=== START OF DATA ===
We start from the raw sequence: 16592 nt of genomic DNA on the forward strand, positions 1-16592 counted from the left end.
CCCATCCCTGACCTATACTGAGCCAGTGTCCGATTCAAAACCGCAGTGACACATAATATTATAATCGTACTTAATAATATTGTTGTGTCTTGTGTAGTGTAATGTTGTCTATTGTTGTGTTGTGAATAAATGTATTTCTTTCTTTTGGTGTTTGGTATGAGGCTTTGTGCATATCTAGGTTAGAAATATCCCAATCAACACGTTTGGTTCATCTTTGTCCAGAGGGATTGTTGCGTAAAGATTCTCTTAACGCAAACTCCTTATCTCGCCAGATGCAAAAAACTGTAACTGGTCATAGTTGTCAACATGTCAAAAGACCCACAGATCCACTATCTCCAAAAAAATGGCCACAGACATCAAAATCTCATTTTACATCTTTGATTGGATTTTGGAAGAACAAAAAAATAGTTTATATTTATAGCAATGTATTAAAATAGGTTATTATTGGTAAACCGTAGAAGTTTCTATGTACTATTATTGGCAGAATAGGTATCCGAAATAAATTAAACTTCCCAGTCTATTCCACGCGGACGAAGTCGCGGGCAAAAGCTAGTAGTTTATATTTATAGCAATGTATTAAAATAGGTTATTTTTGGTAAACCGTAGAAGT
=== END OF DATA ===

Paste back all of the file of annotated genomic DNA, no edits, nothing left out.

We start from the raw sequence: 16592 nt of genomic DNA on the forward strand, positions 1-16592 counted from the left end.
CCCATCCCTGACCTATACTGAGCCAGTGTCCGATTCAAAACCGCAGTGACACATAATATTATAATCGTACTTAATAATATTGTTGTGTCTTGTGTAGTGTAATGTTGTCTATTGTTGTGTTGTGAATAAATGTATTTCTTTCTTTTGGTGTTTGGTATGAGGCTTTGTGCATATCTAGGTTAGAAATATCCCAATCAACACGTTTGGTTCATCTTTGTCCAGAGGGATTGTTGCGTAAAGATTCTCTTAACGCAAACTCCTTATCTCGCCAGATGCAAAAAACTGTAACTGGTCATAGTTGTCAACATGTCAAAAGACCCACAGATCCACTATCTCCAAAAAAATGGCCACAGACATCAAAATCTCATTTTACATCTTTGATTGGATTTTGGAAGAACAAAAAAATAGTTTATATTTATAGCAATGTATTAAAATAGGTTATTATTGGTAAACCGTAGAAGTTTCTATGTACTATTATTGGCAGAATAGGTATCCGAAATAAATTAAACTTCCCAGTCTATTCCACGCGGACGAAGTCGCGGGCAAAAGCTAGTAGTTTATATTTATAGCAATGTATTAAAATAGGTTATTTTTGGTAAACCGTAGAAGT